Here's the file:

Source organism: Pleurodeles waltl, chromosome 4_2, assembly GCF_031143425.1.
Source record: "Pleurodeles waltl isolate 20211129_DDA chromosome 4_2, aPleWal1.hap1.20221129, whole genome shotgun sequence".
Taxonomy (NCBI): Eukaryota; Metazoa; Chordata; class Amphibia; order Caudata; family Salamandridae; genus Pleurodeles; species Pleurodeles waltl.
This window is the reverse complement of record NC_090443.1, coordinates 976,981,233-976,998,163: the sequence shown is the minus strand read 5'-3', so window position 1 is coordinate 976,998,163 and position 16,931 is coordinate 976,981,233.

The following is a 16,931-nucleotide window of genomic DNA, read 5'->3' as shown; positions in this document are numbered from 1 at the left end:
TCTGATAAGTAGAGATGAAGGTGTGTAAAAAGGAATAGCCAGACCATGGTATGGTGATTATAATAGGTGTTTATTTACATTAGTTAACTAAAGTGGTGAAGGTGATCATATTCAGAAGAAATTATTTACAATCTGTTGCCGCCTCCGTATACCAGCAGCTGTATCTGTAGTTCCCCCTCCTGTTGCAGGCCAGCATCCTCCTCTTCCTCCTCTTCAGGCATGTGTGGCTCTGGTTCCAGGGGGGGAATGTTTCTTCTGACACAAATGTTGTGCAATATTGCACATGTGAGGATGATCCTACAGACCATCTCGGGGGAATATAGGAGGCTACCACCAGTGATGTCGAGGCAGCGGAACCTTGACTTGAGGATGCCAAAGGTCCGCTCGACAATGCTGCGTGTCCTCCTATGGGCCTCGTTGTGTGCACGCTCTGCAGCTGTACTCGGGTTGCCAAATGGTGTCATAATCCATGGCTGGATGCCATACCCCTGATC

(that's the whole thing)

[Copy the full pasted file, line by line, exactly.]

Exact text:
Source organism: Pleurodeles waltl, chromosome 4_2, assembly GCF_031143425.1.
Source record: "Pleurodeles waltl isolate 20211129_DDA chromosome 4_2, aPleWal1.hap1.20221129, whole genome shotgun sequence".
Taxonomy (NCBI): Eukaryota; Metazoa; Chordata; class Amphibia; order Caudata; family Salamandridae; genus Pleurodeles; species Pleurodeles waltl.
This window is the reverse complement of record NC_090443.1, coordinates 976,981,233-976,998,163: the sequence shown is the minus strand read 5'-3', so window position 1 is coordinate 976,998,163 and position 16,931 is coordinate 976,981,233.

The following is a 16,931-nucleotide window of genomic DNA, read 5'->3' as shown; positions in this document are numbered from 1 at the left end:
TCTGATAAGTAGAGATGAAGGTGTGTAAAAAGGAATAGCCAGACCATGGTATGGTGATTATAATAGGTGTTTATTTACATTAGTTAACTAAAGTGGTGAAGGTGATCATATTCAGAAGAAATTATTTACAATCTGTTGCCGCCTCCGTATACCAGCAGCTGTATCTGTAGTTCCCCCTCCTGTTGCAGGCCAGCATCCTCCTCTTCCTCCTCTTCAGGCATGTGTGGCTCTGGTTCCAGGGGGGGAATGTTTCTTCTGACACAAATGTTGTGCAATATTGCACATGTGAGGATGATCCTACAGACCATCTCGGGGGAATATAGGAGGCTACCACCAGTGATGTCGAGGCAGCGGAACCTTGACTTGAGGATGCCAAAGGTCCGCTCGACAATGCTGCGTGTCCTCCTATGGGCCTCGTTGTGTGCACGCTCTGCAGCTGTACTCGGGTTGCCAAATGGTGTCATAATCCATGGCTGGATGCCATACCCCTGATC